'Jack Boul: Then and Now' at the American University Museum

By Paul Richard
Special to The Washington Post
Monday, December 22, 2008

Jack Boul, 81, has never been the flashiest of Washington's good artists. But he has long been the most frugal, which all at once feels central. Only a little while ago, the 80 pictures he's exhibiting in "Jack Boul: Then and Now" at the American University Museum at the Katzen Arts Center would still have looked peripheral, but not anymore, now that the money's gone.

As you may have noticed, the usual stuff of bold new art -- the paintings big as bedsheets, the photographs as large, the plugged-in flat-screen videos -- have begun to look braggy, blatant, slightly out of sync, what with optimism wobbling, 401(k)s evaporating and hard times on the way. But the more prospects darken, the more Boul's unassuming, slightly rumpled little pictures will glow calmly in the gloom.

When it comes to taste in art, predictions aren't worth much, I know. But here's one anyway: Frugality is going to be big.

This won't be only reaction. Frugality possesses its own distinct aesthetic. The Shakers saw the beauty of its purposeful restraint, its disinclination to discard, as did the Quakers and the Pilgrims. Americans, in general, have valued it, though not recently.

Boul is an exception and has been for decades. He showed at the Jefferson Place Gallery on P Street in the 1960s. He taught at American University in the '70s and at the Washington Studio School in the '80s. His mission hasn't changed much. He has been frugal all along.

Almost always, he works small. Some of his best monotypes are as big as your palm. Some of his best oils are no larger than a paperback. With McMansions in foreclosure and grandiosity becoming increasingly inapt, coziness is looking pretty good again. Boul is ready. His light-filled pictures can open little windows in small, leftover spaces. They don't eat up whole walls.

He has long built his art on the given -- a figure on a park bench, the presence of his wife, the sunlight in his studio, an alley view, the sky -- sights the world itself, with its endless generosity, puts before his eyes.

He doesn't pursue fashion. Fashion feeds on newness, and newness means discarding, and Boul prefers retrieving themes he's worked before (the black-and-white stolidities of placid grazing cows, the shine of flowing water, daylight on a wall), as well as the materials (the etcher's press, the paint tube, the easy-to-move canvases that fit into a painter's box, the sliding oily ink moved across the metal plate by his fingers or his brush) that have served him for so long.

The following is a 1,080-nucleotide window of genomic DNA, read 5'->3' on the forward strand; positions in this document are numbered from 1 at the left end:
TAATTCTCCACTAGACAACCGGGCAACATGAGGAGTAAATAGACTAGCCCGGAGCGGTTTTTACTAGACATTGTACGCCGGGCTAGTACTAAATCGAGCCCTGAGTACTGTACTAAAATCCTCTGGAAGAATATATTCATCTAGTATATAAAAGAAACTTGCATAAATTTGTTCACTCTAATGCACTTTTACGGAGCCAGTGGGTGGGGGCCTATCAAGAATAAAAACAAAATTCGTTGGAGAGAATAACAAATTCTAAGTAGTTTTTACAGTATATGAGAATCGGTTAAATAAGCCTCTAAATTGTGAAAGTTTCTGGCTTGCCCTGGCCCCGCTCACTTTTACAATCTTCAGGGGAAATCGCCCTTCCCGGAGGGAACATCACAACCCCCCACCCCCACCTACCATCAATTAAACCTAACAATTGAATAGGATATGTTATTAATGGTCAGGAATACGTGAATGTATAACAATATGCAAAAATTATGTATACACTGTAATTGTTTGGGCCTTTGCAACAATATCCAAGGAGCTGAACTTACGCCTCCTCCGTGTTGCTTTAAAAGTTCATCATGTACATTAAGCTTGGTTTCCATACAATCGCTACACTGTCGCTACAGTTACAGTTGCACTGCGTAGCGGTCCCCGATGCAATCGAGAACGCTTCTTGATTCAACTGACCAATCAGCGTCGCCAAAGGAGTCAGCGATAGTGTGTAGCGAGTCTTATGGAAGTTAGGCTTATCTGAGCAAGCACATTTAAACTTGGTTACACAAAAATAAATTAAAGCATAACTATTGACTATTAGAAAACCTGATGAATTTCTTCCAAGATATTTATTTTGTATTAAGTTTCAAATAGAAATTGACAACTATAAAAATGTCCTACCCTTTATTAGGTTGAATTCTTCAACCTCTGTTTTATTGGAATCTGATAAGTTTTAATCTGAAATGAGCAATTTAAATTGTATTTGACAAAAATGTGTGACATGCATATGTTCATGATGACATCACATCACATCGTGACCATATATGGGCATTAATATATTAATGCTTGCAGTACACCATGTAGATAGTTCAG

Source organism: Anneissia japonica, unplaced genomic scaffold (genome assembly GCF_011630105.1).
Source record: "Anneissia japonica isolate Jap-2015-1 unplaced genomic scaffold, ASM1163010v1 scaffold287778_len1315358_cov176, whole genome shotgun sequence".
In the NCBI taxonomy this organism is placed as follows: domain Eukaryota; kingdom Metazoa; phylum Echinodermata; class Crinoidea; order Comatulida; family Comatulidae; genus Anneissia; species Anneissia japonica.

Instead of yearning for the heights, frugality accepts a certain local groundedness. Boul grew up in the South Bronx, but he's a Washington artist now. His art is deeply rooted here -- not only in the sights he sees when he looks around, but in the teaching tradition that connects the Phillips Collection to AU and the Studio School and in the museums, particularly the National Gallery of Art, with its wealth of small French paintings.

Frugality discourages accentuating niceties. Unlike many other artists who work small, Boul is never icky-picky. When asked -- by historian Eric Denker, the National Gallery scholar who curated his show -- how he conceives his art, Boul responds with a quotation from Camille Corot, who said: "I am never in a hurry to get into details; I am first and foremost interested in the large shapes and general movement of things."

"That's what happens when I look at something," Boul continues. "If I look at it, it is almost as if I am squinting at it. If you squint you don't see any detail, all you see is the large simple shapes. If you have been doing this for a number of years, you don't even have to squint." The frugality we're headed for may encourage squinting. Stubble on unshaven chins is no longer seen as slovenly. With hard times coming, maybe wrinkled shirts, pulled straight from the dryer instead of brought back from the cleaners, will look acceptable as well.

Denker, the curator, says he fell for Boul's art the first time he saw one of his small monotypes -- a wheelbarrow in sunlight -- reproduced in black-and-white in the pages of this newspaper nearly 20 years ago. The dings in the old metal, the foliage behind, the height of the green grass -- all of this is felt, and known, though none of it is sharply seen, just efficiently evoked.

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